Now the sidechain we don’t care too much about, as that will proc the function we are looking for anyway, but it’s a good idea to ensure our input/output is the same, so we don’t pump sick beats off into the abyss (and crash our plugin/DAW). Now when we pop in their (JUCE) code, we get an error, and we get our first Build Failed (or maybe our tenth?)

Expected function body after function declarator

This fella has to do with how the function has been declared.

The override keyword serves two purposes:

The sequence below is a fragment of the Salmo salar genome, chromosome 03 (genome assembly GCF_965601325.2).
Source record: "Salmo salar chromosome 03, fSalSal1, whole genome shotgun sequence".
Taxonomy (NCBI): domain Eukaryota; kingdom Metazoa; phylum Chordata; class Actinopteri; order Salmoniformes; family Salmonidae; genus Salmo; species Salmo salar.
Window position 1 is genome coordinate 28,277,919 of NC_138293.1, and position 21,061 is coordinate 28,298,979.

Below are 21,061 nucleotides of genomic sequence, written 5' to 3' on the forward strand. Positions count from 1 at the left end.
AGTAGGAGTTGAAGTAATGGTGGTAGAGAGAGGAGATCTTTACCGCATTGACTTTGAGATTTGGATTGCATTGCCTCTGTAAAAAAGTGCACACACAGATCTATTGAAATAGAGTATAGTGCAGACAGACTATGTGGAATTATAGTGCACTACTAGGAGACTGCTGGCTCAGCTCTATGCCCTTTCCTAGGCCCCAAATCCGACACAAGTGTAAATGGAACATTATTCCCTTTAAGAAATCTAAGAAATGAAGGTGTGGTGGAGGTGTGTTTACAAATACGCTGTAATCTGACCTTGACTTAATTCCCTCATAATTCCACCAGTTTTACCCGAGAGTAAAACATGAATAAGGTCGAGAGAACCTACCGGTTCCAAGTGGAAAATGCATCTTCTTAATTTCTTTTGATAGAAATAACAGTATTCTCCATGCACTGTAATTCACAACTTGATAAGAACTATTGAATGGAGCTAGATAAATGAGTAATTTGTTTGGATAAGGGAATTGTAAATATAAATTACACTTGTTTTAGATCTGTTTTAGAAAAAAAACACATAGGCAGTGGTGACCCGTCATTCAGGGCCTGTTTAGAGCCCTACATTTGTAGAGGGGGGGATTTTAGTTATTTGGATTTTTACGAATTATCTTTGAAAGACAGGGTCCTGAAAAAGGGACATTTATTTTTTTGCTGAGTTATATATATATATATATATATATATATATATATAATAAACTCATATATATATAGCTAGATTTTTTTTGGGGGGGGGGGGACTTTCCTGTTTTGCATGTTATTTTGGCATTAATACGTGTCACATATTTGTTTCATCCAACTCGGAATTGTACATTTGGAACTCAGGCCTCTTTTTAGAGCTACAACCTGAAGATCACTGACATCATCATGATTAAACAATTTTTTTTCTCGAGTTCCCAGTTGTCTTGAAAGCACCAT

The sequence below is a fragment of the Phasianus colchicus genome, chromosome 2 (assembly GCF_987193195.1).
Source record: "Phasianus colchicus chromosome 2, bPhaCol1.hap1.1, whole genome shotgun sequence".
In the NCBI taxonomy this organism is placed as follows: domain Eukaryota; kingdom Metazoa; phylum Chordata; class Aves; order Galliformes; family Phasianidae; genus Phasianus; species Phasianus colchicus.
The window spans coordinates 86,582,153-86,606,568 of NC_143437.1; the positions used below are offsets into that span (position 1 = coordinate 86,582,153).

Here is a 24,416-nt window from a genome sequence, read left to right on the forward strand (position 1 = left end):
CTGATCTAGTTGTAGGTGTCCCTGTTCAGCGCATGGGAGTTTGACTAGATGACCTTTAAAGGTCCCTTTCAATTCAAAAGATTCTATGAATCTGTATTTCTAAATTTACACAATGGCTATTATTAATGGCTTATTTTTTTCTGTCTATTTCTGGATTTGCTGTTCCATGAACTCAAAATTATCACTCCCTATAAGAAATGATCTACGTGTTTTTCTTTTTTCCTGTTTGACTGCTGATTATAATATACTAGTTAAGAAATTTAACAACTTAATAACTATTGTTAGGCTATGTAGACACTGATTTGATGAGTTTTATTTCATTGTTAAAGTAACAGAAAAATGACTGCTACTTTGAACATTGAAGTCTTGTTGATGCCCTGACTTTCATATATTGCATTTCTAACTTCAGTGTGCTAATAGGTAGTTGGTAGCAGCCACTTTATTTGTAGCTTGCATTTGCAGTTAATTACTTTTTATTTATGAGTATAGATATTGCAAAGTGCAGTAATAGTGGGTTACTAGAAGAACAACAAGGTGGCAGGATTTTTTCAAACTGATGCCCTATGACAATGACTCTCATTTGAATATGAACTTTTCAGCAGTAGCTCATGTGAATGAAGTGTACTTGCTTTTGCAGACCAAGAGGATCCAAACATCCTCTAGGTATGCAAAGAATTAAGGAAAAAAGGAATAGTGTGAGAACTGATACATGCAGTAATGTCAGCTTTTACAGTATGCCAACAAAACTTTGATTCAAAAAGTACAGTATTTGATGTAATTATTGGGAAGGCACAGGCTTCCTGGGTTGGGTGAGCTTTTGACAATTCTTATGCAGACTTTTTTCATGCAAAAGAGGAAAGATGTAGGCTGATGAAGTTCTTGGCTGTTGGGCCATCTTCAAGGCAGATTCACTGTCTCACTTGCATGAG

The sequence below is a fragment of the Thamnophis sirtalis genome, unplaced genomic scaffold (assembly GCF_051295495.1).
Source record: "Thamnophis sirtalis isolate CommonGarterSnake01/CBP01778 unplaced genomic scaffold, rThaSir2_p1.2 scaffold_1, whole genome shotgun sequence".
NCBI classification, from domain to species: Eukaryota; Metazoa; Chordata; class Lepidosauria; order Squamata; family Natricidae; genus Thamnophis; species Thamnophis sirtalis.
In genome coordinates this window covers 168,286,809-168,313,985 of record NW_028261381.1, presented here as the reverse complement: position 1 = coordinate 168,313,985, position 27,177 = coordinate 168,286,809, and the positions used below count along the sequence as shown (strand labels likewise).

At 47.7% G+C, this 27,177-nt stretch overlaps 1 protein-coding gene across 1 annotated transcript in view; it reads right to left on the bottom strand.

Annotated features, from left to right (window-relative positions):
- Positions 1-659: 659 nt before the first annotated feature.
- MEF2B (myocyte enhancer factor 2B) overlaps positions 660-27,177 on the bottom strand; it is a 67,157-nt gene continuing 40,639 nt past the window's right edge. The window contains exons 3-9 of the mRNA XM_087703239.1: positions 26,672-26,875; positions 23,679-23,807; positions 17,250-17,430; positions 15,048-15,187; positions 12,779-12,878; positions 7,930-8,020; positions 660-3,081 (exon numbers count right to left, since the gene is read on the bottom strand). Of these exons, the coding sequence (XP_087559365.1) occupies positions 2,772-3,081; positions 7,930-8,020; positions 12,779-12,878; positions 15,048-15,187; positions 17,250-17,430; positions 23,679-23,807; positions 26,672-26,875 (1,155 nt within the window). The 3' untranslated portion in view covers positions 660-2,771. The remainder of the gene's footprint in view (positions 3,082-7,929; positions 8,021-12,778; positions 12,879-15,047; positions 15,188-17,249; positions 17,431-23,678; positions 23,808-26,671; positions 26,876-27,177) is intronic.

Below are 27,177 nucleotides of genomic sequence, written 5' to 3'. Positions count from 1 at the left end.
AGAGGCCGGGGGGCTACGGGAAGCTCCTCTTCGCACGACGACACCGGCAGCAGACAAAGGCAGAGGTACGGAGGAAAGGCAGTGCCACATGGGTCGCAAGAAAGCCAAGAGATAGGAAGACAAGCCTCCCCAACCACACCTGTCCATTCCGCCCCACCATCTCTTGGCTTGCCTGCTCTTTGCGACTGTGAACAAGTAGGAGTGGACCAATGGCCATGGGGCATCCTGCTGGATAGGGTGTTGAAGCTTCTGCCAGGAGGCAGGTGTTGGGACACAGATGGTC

It shows the reader of the code that “this is a virtual method, that is overriding a virtual method of the base class.”

The compiler also knows that it’s an override, so it can “check” that you are not altering/adding new methods that you think are overrides.

As you can see, there’s a great deal of inheritance and virtual methods and shit going on here. Really a Gregor Mendel pile of shit that I am not totally familiar with at this stage, but we’ll get to it. I’m fairly sure at this stage that it’s more to do with parent and child relationships (or the equivalent of) when it comes to constructing abstracted classes from inheriting from a base class.

Gosh I sound like a programmer already.

For now, we’ll just get rid of override. We could change the function declaration, but let’s keep moving, and see if it messes us up later on or not.

The Function’s Function…